Dreams & Nightmares Magazine (Issue #111, January 2019) — An Unknowing Breach of the Law
Kaleidotrope (Winter 2019) — “All the Glory of Her Earthly Shell”
Medium (12/18/19) — My NaNoWriMo Was a Mess
Writing Hacks (11/27/19) — Tricking Yourself into Writing
Bulletproof Writers (11/28/19) — The End of the Year Sometimes Sucks for Creatives
Storymaker (11/25/19) — Reluctantly Writing About Death
Interstellar Flight Press (11/15/19) — Defying Genre in The Dream House
Daily Muse Books (10/24/19) — NaNoWriMo Isn’t Just for Books
Medium (10/15/19) — Does Publishing Short Stories Matter?
Medium (9/4/19) — The Writing Life: An Infographic
Medium (8/28/19) — 40 Writing Milestones to Celebrate
Medium (8/21/19) — Queries, Contributors, and Common Terms: An A-Z glossary for submitting writing
Horror Writer’s Association Newsletter (7/1/19) — Darkness & Light
Medium (5/16/19) — Fighting Rejection & Imposter Syndrome
Medium (5/3/19) — Switching Genres
Medium (4/3/19) — Creating a Writer’s Mission Statement
Medium (3/27/19) — NaPoWriMo: A Poet’s Challenge
Dream Foundry (3/14/19) — The Cone of Silence
Medium (3/11/19) — These are a Few of My Favorite Rejections
Medium (1/31/19) — Forming a Critique Group 101
If you are a member of the SFPA, my poems are eligible for the Rhysling Award. Click here to download a PDF version for reading.
Confessions of a Supermassive Black Hole
You can’t escape my body.
I deform spacetime, invisible.
I collapse, even as everything surrounds me.
I am the center of you, of your galaxy.
I sieve particles, radiation, light,
searching for the ghost of my former self.
My gravity is also my weakness.
It’s my favorite day of the year, so I thought I’d share a poem from my back catalogue of published work. This poem is an erasure/blackout of Shirley Jackson’s book We Have Always Lived in the Castle.
In case you’re unaware of this form, erasures are a type of found poetry where you “erase” words from a found text and the words left behind form a poem.
Read the poem here . . .
I have a new poem in Apparition Lit #8 (October 2019) - Belly of the Beast. This one is kind of romantic, which I felt like fit the theme of the issue, Euphoria. What is euphoric to you? For me, it's being with the person you love in the weirdest place you can think of.
Let’s live in the belly of the beast.
You can bring a strong IPA
so smooth it’s like milk frothed.
I’ll bring Atwood and Ishiguro and Dickens.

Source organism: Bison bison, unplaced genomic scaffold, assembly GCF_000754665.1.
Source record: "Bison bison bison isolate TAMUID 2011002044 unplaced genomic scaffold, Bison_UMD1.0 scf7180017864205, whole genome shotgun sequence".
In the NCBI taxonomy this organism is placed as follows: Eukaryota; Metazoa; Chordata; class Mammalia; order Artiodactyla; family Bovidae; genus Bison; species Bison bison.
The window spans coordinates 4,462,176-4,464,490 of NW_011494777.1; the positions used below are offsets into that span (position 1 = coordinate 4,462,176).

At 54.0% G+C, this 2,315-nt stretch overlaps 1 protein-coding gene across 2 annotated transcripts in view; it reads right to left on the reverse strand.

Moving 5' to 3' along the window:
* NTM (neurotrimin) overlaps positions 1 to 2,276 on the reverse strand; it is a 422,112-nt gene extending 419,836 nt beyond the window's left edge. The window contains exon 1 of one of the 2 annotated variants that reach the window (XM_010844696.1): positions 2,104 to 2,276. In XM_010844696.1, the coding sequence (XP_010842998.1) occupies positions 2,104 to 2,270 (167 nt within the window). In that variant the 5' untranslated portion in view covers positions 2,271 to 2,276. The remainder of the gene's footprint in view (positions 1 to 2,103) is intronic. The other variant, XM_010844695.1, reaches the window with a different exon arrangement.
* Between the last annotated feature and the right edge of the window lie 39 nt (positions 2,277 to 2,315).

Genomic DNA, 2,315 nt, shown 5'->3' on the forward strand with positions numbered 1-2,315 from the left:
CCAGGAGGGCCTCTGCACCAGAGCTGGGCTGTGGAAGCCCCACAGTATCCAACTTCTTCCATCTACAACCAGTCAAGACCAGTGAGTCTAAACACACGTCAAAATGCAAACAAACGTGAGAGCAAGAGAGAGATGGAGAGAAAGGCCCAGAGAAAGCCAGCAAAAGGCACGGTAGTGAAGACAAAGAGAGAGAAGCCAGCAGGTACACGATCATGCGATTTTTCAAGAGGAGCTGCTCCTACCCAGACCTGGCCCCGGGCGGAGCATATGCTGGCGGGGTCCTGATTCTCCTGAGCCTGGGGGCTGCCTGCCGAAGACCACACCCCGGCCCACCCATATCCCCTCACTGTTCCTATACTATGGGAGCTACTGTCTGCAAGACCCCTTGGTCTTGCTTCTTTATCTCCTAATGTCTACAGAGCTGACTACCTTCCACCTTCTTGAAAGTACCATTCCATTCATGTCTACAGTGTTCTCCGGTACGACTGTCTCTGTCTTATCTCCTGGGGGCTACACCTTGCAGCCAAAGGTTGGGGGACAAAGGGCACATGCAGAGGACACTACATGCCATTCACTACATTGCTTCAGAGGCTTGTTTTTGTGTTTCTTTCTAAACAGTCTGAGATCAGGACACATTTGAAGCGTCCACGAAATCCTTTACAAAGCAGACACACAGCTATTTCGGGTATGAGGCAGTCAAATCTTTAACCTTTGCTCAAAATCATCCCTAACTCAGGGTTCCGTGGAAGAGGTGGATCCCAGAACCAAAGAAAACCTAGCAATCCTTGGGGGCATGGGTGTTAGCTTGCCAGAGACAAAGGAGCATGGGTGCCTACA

We’ll watch Netflix in the blood vessels
and make love in the open mouth
with the krill and saltwater
pooling at our knees . . .
Read the entire poem here . . .
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I have a new article up at Medium today on the economics of short fiction, how commercialism is changing what writers write, & a bit of advice from Shirley Jackson.
“The very nicest thing about being a writer is that you can afford to indulge yourself endlessly with oddness, and nobody can really do anything about it, as long as you keep writing and kind of using it up, as it were.” — Shirley Jackson (“Memory and Delusion,” Published in Let Me Tell You.)
Read the entire article here . . .
What if you woke up tomorrow knowing without a doubt you could write a bestseller? Paint a picture worth a million dollars? Release an album that was guaranteed to go to #1 on the charts?
What would you do?
This is the question behind Yesterday, a charming movie that pays homage to the works of The Beatles by erasing them from the world. Yesterday is a “what if” movie — What if The Beatles never existed? Himish Patel (best known for his work on the British soap Eastenders) plays down-on-his-luck musician Jack Malik, who wants someone to like his music other than his best friend Ellie (played by Lily James).
Read the entire article at Medium . . .
I am honored to announce that my chapbook, Glimmerglass Girl, is the winner of the 2019 SFPA Elgin Award for best speculative poetry chapbook. I am grateful to the SFPA (Science Fiction and Fantasy Poetry Association) voting members for supporting this little book of weird poems about womanhood.
Get your copy here . . .
I have a new poem up today at Mirror Dance called Farewell Dead Men. I also talk about why fantasy is a genre I love:
While science fiction is based in science, mystery is based in the pursuit of a question, and horror is based in evoking an emotion of fear, I believe that fantasy is the only genre which is purely pulled from the author’s deepest dreams and imaginings. The ability to dream up fantastical beasts and worlds seems to me to be a peculiarity of the human condition—one that even the most mundane of minds can learn to cultivate. Where did the idea for a dragon first come from or the hero myth? They are deeply ingrained paths that we continue to walk, following our ancestors through the mists of imagination.
Read my poem "Farewell Dead Men" here . . .
I have a new poem up today at Kaleidotrope - "All the Glory of Her Earthly Shell." Big thanks to Fred for publishing this one. It's very personal to me, so I'm glad it found a home at Kaleidotrope.
Holly Lyn Walrath is a freelance editor and author of poetry, flash fiction, and short fiction. Find her on Twitter @HollyLynWalrath
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Holly Walrath's books on Goodreads
ratings: 19 (avg rating 4.21)
Our Space: Shorts & Poetry from the Houston Community
ratings: 4 (avg rating 4.25)
In Medias Res: Stories from the In-Between
ratings: 2 (avg rating 4.50)
The 2017 Rhysling Anthology: The Best Science Fiction, Fantasy & Horror Poetry of 2016 Selected by the Science Fiction Poetry Association
ratings: 16 (avg rating 4.31)
ratings: 9 (avg rating 4.67)